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Lizzie Le Blond: Summit in Norway (1898)


Elizabeth Main on a Summit in Norway (1898)

The photographic and written records Lizzie left were her way to process and document her unique human experience as a female...then a true fields then, as now, dominated by men. The photo selections and the reflections she made privately in this collection are intrinsic to the background of the images, but the knowledge of her challenges and successes so long ago could be amazing opportunities for generations now ---and for those in the future---to genuinely connect with what came before by sharing her full realm of experiences. This image shows Elizabeth with a cairn in Norway during her ascent in the Lyngen Peninsula region in 1898. The photo appears in her book Mountaineering in the Land of the Midnight Sun, published in 1908.

Elizabeth Main Le Blond: Queen of the Mountain
Our museum is home to an unprecedented collection of over 2,000 photographs and personal archives of Elizabeth Alice Frances Hawkins-Whitshed Burnaby Main Le Blond (1860-1934). Lizzie, as she was nicknamed, was an author, mountain climber, and one of the world's first female filmmakers. Lizzie was climbing mountains in Victorian skirts and shooting her extraordinary photographs of stunningly scenic glacial landscapes before legendary nature artist Ansel Adams was even born. She is credited with producing the very first sports films, covering the fields of hockey, tobogganing and bobsleigh racing. The photographs in this collection, accompanied by Lizzie's own captions and notations, detail many events and personal relationships that were publicly unknown before the albums were discovered and donated to this museum.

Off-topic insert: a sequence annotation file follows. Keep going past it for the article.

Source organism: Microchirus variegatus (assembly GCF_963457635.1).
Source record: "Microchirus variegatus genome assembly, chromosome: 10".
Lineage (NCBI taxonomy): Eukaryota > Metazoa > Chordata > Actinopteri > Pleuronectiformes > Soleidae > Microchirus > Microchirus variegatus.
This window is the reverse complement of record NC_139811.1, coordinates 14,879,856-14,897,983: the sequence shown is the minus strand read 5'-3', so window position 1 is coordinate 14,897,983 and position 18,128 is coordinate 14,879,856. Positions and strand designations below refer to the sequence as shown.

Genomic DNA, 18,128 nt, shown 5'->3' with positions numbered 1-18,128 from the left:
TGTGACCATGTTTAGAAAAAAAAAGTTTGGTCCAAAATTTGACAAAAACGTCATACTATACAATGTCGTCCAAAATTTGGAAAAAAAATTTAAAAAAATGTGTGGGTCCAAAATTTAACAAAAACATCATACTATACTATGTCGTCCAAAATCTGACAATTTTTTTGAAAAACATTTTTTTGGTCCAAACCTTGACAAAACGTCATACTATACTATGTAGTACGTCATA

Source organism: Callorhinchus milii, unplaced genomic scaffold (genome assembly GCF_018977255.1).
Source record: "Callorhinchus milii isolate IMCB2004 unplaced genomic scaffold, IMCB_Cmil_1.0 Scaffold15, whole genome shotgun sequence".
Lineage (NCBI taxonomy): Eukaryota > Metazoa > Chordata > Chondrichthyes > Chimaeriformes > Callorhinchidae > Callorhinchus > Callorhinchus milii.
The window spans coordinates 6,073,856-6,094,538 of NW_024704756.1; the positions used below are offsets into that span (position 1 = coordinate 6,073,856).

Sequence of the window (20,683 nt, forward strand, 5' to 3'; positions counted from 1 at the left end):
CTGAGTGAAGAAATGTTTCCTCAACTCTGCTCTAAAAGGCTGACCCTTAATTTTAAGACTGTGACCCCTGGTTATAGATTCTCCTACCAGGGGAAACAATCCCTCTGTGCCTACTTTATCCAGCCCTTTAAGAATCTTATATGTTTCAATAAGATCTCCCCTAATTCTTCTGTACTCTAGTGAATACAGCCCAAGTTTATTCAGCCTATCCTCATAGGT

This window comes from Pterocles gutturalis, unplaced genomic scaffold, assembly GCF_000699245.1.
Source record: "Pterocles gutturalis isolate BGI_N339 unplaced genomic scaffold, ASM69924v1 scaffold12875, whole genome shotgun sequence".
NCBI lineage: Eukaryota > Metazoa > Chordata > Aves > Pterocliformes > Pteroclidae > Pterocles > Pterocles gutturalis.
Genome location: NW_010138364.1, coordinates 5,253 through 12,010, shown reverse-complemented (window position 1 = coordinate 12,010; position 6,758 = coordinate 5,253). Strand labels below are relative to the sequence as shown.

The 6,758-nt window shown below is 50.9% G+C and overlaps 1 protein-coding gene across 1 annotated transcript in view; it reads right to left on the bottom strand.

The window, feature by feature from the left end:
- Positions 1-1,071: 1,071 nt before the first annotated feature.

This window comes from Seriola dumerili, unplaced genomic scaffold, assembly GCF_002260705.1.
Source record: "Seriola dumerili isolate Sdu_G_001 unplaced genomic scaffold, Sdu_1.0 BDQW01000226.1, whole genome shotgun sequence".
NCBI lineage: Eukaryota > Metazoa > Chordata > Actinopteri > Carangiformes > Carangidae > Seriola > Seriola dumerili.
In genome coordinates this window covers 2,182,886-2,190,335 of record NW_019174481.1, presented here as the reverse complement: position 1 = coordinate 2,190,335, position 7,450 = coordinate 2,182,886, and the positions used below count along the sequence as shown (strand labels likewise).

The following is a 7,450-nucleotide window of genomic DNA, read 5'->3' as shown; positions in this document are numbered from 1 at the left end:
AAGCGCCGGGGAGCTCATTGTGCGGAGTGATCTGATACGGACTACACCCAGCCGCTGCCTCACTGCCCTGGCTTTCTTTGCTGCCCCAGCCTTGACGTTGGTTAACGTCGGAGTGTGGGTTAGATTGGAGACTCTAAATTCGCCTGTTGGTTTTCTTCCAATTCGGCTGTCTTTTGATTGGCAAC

Basic Background on Lizzie: Elizabeth Hawkins-Whitshed Burnaby Main Le Blond (June 26, 1860 - July 27, 1934) was a mountaineering pioneer in a time when it was unheard of for a woman to participate in most sports, and certainly none as extreme as ice climbs over four kilometer peaks. In her life, Elizabeth climbed the highest mountains in central Europe and northern Norway. Of her over 200 climbs, 24 were the first ascents ever, by either women or men. In 1900 she and Evelyn McDonnell lead the first “manless” ascent, a winter traverse of Piz Palü on the Swiss-Italian border. 

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